In summary it can be stated that a regular practise of asanas and pranayama, often named as Yoga practise in publications, has a positive effect on managing stress and reducing anxiety. Nevertheless current clinical studies with a sufficient number of participants are rare to non-existent. This will lead into the critical recognition of the current status quo.
Summary and outlook
Although there seem to be a growing number of research papers carried out on reducing stress with yoga, only seven mechanisms have been empirically examined. The existing studies are mainly based on three psychological mechanisms (positive affect, mindfulness and self-compassion) and four biological mechanisms (posterior hypothalamus, interleukin-6, C-reactive protein and salivary cortisol).
While the psychological mechanisms can be investigated through questionnaires, the biological mechanisms need to be measured through medical equipment (blood samples, heart rate variation measurement) to determine the level of stress and its evolution before and after practising yoga.
Although the positive effects seem to be obvious for anybody practising yoga, the empirical proof is yet to be improved through bigger test groups and more reliable testing methods. Many external (disturbing) stressors might also affect test results in an implicit way.
Future clinical trials are needed to examine the distinctions between exercise and yoga, particularly how the two modalities may differ in their effects on the SNS/HPA axis. Additional studies using rigorous methodologies are needed to examine the health benefits of the various types of yoga.
Any of the studies were carried out on small study populations, lack of randomization, and lack of a control group.
In statistical models, small study populations lead to an overproportional error factor delta, because one “wrong” test result will be overly represented when creating a larger scale model based on these small test fields. More studies need to be carried with a bigger test population to gather more reliable data and results.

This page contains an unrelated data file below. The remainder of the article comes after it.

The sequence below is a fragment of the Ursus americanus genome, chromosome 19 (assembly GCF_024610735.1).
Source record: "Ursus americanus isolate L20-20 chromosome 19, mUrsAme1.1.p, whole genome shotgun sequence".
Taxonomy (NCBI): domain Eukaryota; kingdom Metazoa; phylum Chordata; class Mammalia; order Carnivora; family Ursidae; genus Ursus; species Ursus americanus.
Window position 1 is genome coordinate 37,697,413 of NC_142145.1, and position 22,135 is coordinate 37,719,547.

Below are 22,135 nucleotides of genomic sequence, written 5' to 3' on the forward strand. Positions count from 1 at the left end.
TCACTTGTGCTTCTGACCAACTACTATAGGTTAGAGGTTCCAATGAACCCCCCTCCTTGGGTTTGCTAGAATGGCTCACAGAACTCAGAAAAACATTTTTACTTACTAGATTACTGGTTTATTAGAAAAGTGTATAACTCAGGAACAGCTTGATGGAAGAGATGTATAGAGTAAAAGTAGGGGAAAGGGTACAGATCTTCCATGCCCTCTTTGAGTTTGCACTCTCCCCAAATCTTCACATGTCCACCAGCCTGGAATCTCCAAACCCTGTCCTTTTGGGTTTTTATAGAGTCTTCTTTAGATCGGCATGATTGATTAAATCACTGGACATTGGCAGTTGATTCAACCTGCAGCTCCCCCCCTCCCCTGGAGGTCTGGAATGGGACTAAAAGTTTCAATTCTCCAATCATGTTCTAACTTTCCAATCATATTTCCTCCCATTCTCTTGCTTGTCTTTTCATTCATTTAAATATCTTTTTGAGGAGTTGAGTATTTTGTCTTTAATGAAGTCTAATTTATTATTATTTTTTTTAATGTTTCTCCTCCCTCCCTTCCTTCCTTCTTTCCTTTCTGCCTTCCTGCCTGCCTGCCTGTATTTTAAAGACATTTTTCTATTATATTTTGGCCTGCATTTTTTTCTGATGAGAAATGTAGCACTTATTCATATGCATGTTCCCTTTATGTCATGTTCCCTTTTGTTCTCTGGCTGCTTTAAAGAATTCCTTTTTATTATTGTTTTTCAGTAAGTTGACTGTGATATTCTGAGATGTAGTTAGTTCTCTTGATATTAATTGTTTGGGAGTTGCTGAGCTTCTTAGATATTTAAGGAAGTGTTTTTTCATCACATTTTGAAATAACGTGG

- Li, Amber W.; Goldsmith, Carroll-Ann W.< The Effects of Yoga on Anxiety and Stress. In: Alternative Medicine Review . Mar2012, Vol. 17 Issue 1, p21-35. 15p. 7 Charts.
- Huang, Fu-Jung; Chien, Ding-Kuo; Chung, Ue-Lin, Effects of Hatha Yoga on Stress in Middle Aged Women, in: Journal of Nursing Research: March 2013 – Volume 21 – Issue 1 – p 59-66, https://journals.lww.com/jnr-twna/fulltext/2013/03000/Effects_of_Hatha_Yoga_on_Stress_in_Middle_Aged.9.aspx
- Role of yoga in stress management. The West Indian Medical Journal, 01 Jun 2004, 53(3):191-194 PMID: 15352751 https://europepmc.org/article/med/15352751
- The Health Benefits of Yoga and Exercise: A Review of Comparison Studies, The Journal of Alternative and Complementary MedicineVol. 16, No. 1The Health Benefits of Yoga and Exercise: A Review of Comparison Studies, Alyson Ross and Sue Thomas Published Online:27 Jan 2010 https://www.liebertpub.com/doi/abs/10.1089/acm.2009.0044
- Physical and perceptual benefits of yoga asana practice: results of a pilot study, Author links open overlay panel, Virginia S.CowenTroy B.Adams, Journal of Bodywork and Movement Therapies, Volume 9, Issue 3, July 2005, Pages 211-219, https://www.sciencedirect.com/science/article/abs/pii/S1360859204000610